I was raised by parents much older than most. My dad was enlisted during WWII, however, still in training when the war ended. I think that is one reason my memory of family is so spotty. I don’t have my parents with me anymore, never met my grandfathers, and most of my aunts and uncles are gone now. I had a blessed life with them all. It always brings me to tears to think about it. I truly know the term “bittersweet.”
Our Thanksgivings and Christmases were filled with my mom’s cooking and many family members stopping by. I remember pallets on the floor for us kids and going hunting with my Uncle Bill and his beagles. I remember my dad’s greasy rigatoni, flat Check Cola, and awesome collard greens. I remember my dad's friend Don Rogers and spending time in the National Forest at his house. I remember tire swings, playing football in the front yard, fishing with dad and Jerry McGowan in the Gulf of Mexico. Dad’s friend Whitaker tricking my dad into taking a big swig of moonshine once and his son Richie teaching me to catch mullet with a cast net.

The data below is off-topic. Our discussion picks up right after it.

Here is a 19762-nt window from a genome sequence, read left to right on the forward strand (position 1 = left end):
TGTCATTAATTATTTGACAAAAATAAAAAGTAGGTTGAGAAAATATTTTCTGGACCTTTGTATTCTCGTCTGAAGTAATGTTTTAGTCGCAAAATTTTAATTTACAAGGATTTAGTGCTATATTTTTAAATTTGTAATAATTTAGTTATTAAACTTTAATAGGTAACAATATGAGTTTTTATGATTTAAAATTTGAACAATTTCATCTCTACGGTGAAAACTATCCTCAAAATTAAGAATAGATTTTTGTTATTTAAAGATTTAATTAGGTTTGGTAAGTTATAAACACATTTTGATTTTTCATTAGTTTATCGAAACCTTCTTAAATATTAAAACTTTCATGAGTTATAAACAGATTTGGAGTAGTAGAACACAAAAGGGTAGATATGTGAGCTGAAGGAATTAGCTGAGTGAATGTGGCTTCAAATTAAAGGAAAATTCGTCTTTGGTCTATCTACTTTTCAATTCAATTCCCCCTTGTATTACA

I remember drive in theaters, getting in trouble at school, being able to buy beer and having great friends. I look back and see a family that in many cases had very southern roots and despite my differences, I see a family who loved me and who made sure my life was the best it could be. I miss them.
Process work for book and video collage: